December 2017


I found out at a Monday morning prayer meeting that Josh had died in a motorcycle accident.

I first met Josh when he was a student in my sophomore English class. Before then, I had known him as the kid who wore his Boy Scout uniform on the first day of school (a habit he continued for four consecutive first days throughout his time at Unity, regardless of what his Calvinist Cadet classmates thought of the practice). He was a squirrely kid who liked to talk. In fact, he did not always know when to stop talking! His strong opinions and blunt speech would, at times, frustrate his classmates, and me. However, Josh and I soon found a common interest: film.

When Josh was in my class, I was still teaching an introductory film unit. I would use film as an analogy for writing: just as a director has all sorts of tools at his disposal to move an audience, so too does a writer, and every decision is, and should be, intentional. I do not know how successful this message was at influencing Josh’s writing, but it was successful in leading him to my classroom before school on a regular basis to talk with me about movies. We would marvel at M. Night Shyamalan’s brilliance in directing Unbreakable, and we would disagree on the merits of some of Josh’s sci-fi favorites. We would also discuss the movie that he was sure to make one day. It was to be based on a game called Warhammer 40,000. Even though I had never heard of the game, I did my best to help him shape the story arc in his ever-developing script.

When Josh was a senior, I helped him work on his Eagle Scout project proposal, and I attended his Eagle Scout award ceremony. Our morning conversations still covered the topic of film, but he was continually more interested in talking about his relationships with family and friends as well as about his future. Once he graduated, Josh visited me and my family on occasion. He shared a meal with us and entertained our children, and we would always find a film to watch.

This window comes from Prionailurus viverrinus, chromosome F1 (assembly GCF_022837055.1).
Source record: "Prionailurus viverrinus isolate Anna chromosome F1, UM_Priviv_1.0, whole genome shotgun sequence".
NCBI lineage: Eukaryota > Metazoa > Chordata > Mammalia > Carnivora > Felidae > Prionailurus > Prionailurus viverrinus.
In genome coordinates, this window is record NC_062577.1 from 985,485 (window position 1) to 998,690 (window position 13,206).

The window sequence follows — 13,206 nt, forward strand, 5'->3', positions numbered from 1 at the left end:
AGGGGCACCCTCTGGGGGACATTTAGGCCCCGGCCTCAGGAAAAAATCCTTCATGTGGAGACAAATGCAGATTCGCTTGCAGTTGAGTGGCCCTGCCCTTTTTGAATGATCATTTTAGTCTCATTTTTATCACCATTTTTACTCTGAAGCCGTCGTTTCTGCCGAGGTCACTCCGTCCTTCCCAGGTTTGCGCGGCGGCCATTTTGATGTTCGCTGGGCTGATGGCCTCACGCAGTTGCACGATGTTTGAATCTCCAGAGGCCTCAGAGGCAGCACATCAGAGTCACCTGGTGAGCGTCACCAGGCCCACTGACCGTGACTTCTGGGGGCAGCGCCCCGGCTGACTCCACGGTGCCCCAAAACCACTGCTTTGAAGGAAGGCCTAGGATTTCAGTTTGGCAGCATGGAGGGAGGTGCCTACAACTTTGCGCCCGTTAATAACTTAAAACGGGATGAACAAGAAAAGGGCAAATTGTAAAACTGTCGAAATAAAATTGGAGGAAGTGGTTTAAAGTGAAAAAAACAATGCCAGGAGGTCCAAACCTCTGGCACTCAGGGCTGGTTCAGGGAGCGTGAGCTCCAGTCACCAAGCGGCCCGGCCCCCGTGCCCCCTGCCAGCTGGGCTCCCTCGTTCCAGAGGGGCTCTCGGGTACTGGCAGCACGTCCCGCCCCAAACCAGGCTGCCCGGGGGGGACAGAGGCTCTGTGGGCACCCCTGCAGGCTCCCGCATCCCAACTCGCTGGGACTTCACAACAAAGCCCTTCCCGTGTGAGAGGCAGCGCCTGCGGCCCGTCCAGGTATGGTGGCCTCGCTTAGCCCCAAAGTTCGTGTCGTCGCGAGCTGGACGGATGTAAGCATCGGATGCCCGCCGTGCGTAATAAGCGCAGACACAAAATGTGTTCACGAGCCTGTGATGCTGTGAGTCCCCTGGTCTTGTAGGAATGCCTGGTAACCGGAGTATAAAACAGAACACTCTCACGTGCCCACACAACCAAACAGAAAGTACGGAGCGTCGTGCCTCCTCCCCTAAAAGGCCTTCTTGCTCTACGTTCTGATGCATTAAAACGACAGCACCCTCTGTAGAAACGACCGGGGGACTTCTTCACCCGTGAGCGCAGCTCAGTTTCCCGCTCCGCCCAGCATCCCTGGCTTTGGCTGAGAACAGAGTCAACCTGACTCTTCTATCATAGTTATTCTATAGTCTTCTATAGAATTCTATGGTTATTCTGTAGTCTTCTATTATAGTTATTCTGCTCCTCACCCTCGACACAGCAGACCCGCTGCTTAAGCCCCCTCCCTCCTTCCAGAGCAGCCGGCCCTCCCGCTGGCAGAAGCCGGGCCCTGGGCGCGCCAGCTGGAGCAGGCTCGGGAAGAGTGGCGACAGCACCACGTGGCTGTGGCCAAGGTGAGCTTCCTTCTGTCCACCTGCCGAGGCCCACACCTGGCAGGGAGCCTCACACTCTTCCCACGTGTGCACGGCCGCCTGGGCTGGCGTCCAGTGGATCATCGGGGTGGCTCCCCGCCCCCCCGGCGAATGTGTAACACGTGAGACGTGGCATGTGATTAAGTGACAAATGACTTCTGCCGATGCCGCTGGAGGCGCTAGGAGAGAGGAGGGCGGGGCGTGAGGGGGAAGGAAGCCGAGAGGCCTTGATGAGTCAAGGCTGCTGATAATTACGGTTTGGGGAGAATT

When Josh joined the army, we exchanged letters during his time at boot camp. He called me a few times from Afghanistan. Upon his return, we met to talk about his experiences until late into the night at Steak ‘n Shake. (I’ll always remember how he had to sit facing the door, per his combat training, to feel completely safe.)

When Josh moved out of the area to take a job at a prison, we kept in touch via text. Around this time last year, Josh texted to say that he was thinking of me and my family and hoped we were doing well. In our last exchange in April, we talked of needing to get together again.

That meeting never happened.

In the days and weeks following Josh’s death, I thought quite a bit about how the discussions we had outside of English class, and even beyond graduation, stuck with me more than anything he or I had said during any particular class period. I like to think those were the discussions that mattered most to him too.

This issue focuses on how to develop authentic communities within our Christian schools. James Bryan Smith, one of the authors featured in this issue, wrote in his book Hidden in Christ that “the classroom is a great place to learn, but God’s preferred method of teaching is one on one. We learn best when people more mature in the faith take us ‘under their wing’ and invest their time and wisdom into us” (177). I don’t know that I ever thought of myself as taking Josh “under my wing.” But I did give some of my time and offered what wisdom I had, and I hope that meant something to Josh in the end. I know it meant something to me.

I do not need to try to connect with each of my students outside the classroom the way I did with Josh; I do not have the time or the energy. However, in order to do my part in forming an authentic community, I need to be willing to follow up with those few students who stop by my room more than most. I need to spend an extra five minutes after eighth hour talking politics with Adam. I need to visit Damen in the hospital after he has his surgery. And I need to attend the screening of a horror movie made by a student who reminds me an awful lot of Josh. Even though I’m not a fan of horror movies.

Works Cited

Smith, James B. Hidden in Christ: Living as God’s Beloved. Downers Grove, IL: IVP, 2013.

Mark Brink teaches English at Unity Christian High School in Hudsonville, MI.